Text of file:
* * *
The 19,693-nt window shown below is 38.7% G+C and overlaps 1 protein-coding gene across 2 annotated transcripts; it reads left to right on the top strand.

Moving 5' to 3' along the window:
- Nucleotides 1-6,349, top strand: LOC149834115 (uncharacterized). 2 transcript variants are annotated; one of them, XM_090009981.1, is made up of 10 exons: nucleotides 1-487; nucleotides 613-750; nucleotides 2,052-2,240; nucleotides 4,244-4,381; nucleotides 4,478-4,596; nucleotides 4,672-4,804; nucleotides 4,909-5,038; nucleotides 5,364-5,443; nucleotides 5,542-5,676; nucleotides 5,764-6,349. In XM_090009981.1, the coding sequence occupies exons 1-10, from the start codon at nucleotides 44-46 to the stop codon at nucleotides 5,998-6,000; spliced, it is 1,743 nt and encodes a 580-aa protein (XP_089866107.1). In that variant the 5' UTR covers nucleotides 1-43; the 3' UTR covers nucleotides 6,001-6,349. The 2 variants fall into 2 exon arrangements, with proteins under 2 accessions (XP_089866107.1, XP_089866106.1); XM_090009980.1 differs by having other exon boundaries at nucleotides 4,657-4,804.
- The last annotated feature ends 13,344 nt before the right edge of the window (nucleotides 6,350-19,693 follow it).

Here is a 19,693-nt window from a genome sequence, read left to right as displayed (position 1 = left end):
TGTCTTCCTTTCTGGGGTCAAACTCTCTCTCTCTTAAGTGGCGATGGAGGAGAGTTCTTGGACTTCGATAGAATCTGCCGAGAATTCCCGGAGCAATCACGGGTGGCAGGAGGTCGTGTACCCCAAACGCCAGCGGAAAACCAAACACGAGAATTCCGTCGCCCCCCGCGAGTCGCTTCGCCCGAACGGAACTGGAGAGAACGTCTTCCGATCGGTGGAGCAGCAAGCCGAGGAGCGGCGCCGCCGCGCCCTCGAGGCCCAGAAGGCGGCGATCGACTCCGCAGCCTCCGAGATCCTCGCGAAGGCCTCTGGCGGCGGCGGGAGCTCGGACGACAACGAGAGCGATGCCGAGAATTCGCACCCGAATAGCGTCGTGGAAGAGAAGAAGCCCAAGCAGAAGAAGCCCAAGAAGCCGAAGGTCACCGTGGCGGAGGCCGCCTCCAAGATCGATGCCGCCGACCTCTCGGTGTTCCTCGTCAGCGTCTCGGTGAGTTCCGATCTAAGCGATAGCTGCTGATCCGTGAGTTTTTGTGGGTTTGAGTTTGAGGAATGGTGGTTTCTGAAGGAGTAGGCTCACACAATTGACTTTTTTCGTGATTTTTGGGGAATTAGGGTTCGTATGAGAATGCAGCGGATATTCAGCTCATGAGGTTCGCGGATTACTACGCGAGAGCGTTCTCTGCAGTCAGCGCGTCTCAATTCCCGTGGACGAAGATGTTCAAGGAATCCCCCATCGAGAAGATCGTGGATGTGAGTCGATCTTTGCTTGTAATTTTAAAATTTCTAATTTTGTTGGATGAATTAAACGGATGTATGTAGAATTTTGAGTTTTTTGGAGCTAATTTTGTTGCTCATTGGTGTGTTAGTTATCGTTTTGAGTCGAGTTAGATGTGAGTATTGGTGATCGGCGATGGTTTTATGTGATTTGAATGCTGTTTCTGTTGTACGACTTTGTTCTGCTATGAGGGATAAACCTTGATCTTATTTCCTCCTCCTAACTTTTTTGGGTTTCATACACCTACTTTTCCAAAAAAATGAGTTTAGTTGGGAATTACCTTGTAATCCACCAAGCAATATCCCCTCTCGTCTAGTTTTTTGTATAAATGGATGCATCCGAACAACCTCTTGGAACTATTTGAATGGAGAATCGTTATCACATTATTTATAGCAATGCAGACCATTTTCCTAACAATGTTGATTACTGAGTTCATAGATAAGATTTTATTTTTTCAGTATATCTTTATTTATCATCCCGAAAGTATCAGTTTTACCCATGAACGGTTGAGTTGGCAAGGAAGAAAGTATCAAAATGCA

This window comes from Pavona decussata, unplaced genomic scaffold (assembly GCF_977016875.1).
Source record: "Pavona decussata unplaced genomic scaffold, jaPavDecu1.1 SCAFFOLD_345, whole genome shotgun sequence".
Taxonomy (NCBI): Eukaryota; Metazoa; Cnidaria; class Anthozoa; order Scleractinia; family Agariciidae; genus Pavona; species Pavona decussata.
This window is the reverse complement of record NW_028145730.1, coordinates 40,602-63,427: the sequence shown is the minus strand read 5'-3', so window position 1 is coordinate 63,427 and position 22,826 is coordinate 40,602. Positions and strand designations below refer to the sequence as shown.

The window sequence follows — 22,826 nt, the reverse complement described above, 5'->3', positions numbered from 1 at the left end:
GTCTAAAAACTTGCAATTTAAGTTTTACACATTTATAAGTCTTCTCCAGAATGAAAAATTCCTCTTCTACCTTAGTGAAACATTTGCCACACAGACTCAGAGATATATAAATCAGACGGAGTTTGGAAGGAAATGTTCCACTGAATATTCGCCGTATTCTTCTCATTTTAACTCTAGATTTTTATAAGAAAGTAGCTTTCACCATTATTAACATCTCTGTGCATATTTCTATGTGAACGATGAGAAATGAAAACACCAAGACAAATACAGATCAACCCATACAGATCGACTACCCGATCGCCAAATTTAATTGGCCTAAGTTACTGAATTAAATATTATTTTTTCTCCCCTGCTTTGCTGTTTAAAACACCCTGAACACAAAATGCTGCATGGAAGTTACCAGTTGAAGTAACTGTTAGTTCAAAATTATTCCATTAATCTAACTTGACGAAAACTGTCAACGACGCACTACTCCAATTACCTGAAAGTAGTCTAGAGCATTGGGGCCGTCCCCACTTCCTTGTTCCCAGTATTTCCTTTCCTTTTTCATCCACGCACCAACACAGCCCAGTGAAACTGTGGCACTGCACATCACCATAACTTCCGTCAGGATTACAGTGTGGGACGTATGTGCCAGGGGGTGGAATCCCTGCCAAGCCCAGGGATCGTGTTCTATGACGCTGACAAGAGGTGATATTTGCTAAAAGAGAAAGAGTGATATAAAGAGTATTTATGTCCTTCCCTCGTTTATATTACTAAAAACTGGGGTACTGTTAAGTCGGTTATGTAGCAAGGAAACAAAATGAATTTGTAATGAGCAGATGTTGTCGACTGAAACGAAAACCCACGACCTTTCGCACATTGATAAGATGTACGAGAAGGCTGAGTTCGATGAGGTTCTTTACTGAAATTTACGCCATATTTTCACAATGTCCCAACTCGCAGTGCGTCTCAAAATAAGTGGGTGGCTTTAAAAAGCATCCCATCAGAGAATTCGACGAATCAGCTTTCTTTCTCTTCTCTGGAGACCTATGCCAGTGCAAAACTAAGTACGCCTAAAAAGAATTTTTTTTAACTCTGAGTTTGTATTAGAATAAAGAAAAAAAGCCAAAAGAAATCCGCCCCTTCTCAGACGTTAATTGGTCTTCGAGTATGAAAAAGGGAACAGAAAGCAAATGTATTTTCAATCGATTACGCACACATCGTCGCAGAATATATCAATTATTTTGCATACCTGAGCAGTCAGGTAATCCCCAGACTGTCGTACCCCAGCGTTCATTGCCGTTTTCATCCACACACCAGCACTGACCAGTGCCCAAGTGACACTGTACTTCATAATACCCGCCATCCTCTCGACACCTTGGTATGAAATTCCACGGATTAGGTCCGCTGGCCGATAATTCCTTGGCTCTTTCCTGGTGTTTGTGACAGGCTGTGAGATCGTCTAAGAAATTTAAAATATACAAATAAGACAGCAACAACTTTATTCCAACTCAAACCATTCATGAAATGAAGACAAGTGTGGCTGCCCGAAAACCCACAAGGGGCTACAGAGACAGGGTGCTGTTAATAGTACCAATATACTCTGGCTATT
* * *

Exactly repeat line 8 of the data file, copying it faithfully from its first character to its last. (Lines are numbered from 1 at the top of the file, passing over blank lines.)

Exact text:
Source record: "Pavona decussata unplaced genomic scaffold, jaPavDecu1.1 SCAFFOLD_345, whole genome shotgun sequence".